Zooxanthellae and Coral Bleaching
Tiny plant-like organisms called zooxanthellae live in the tissues of many animals, including some corals, anemones, and jellyfish, sponges, flatworms, mollusks and foraminifera. These microscopic algae capture sunlight and convert it into energy, just like plants, to provide essential nutrients to the corals. In exchange, they have a place to live inside the animal's body. But when the zooxanthellae are under stress, such as high temperatures, they will die or leave their host—a process known as bleaching.
Close-up of a Coral Polyp
The brownish-green specks are the zooxanthellae that most shallow, warm-water corals depend on for much of their food.
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Where Do They Live?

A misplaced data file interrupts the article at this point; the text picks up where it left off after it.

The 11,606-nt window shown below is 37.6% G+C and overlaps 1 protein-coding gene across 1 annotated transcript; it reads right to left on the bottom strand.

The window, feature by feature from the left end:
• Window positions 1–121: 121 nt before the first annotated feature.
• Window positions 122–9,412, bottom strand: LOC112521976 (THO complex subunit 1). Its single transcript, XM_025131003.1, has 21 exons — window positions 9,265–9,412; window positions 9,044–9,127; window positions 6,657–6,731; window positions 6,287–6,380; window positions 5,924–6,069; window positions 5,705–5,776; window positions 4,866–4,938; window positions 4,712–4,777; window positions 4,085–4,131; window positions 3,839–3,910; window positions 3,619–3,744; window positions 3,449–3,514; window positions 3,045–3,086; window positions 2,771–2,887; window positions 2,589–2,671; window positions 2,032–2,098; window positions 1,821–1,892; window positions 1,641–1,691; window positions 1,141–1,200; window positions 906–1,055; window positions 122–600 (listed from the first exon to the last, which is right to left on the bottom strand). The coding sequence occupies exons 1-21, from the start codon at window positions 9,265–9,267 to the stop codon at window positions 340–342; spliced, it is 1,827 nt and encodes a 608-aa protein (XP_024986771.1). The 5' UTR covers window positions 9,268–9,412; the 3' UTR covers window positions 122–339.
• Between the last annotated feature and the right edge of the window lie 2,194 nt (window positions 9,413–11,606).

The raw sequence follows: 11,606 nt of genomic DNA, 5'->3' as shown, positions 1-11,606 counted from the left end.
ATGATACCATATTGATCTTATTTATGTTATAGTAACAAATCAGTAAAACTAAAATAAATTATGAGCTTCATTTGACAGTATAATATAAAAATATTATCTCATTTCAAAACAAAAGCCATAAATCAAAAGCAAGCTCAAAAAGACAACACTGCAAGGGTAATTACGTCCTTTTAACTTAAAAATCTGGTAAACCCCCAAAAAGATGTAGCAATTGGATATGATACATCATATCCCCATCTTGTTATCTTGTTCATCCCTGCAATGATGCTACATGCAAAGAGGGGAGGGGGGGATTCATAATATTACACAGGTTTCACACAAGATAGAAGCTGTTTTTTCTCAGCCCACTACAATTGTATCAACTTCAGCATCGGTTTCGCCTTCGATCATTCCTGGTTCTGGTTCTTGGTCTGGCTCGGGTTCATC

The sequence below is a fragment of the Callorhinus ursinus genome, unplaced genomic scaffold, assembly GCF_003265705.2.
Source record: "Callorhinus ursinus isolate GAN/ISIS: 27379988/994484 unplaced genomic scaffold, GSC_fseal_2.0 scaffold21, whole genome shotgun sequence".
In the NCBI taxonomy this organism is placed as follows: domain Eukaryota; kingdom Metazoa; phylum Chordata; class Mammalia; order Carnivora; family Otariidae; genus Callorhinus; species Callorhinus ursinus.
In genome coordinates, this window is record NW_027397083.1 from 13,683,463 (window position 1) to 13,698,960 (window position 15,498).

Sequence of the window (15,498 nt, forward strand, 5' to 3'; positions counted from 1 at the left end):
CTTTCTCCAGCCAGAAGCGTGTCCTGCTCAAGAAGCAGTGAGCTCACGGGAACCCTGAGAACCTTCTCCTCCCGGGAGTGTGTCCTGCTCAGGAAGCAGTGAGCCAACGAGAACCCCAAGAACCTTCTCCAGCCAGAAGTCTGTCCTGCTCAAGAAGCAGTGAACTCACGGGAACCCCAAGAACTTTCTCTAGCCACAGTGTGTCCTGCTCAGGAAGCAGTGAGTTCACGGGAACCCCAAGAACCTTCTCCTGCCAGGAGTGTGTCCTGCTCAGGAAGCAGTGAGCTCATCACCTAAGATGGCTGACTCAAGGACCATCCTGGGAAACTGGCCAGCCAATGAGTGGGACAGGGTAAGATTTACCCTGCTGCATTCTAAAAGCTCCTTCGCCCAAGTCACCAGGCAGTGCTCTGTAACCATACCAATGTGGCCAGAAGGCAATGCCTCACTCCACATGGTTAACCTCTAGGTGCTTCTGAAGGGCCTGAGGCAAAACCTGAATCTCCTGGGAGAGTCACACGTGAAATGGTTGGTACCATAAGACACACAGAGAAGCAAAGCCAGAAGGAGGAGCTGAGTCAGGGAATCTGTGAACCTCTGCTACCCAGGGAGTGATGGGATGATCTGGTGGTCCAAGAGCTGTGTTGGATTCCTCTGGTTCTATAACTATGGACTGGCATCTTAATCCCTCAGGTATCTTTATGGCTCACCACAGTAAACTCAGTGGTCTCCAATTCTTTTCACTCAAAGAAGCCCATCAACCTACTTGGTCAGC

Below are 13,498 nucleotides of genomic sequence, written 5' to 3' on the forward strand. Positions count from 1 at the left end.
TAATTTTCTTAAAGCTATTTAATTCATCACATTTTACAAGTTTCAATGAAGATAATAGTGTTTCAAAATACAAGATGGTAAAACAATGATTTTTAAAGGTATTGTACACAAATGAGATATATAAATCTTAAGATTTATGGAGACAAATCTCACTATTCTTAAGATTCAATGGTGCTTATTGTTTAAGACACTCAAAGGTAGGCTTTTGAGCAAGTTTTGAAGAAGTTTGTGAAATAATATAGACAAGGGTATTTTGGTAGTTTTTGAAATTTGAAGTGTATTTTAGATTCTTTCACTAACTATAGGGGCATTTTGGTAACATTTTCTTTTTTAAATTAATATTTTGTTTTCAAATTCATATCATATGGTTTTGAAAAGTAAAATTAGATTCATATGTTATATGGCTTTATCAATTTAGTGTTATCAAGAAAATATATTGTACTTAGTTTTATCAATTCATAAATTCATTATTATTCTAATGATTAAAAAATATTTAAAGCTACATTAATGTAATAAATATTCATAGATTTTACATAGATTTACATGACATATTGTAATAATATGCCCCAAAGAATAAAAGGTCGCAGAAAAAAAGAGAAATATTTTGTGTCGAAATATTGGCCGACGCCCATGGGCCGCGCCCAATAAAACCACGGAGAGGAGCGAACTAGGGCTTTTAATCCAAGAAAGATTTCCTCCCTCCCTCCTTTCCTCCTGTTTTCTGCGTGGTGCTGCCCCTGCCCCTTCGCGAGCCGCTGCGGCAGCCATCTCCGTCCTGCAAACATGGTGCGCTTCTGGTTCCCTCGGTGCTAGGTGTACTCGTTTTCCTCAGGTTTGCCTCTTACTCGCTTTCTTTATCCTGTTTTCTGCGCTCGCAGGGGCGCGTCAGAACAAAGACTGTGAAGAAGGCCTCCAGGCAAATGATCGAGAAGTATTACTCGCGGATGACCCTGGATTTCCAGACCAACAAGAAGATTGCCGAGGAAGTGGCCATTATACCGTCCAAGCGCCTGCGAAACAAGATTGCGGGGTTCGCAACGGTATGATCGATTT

What is coral? The answer is coral is an animal. This cutaway diagram of a coral polyp shows the location of its photosynthetic algae, or zooxanthellae, which coral needs to survive.
Flower-like clusters of pink polyps make up this coral colony.
Photo Collection of Dr. James P. McVey, NOAA Sea Grant Program
Bleached Corals, Pacific Ocean
Compare the healthy coral on the left with the bleached coral on the right.
These bleached corals in the Gulf of Mexico are the result of increased water temperatures.
A photo taken at a reef near Bocas del Toro, Panama. The reef suffered a mass bleaching event in the summer of 2010, when water temperatures were unusually high. In this photo, healthy brown coral gives way to the frontlines of disease.
These corals are still in recovery after a mass bleaching in Panama, in the summer of 2010. You can see some bleaching on the tops, but the sides are looking good.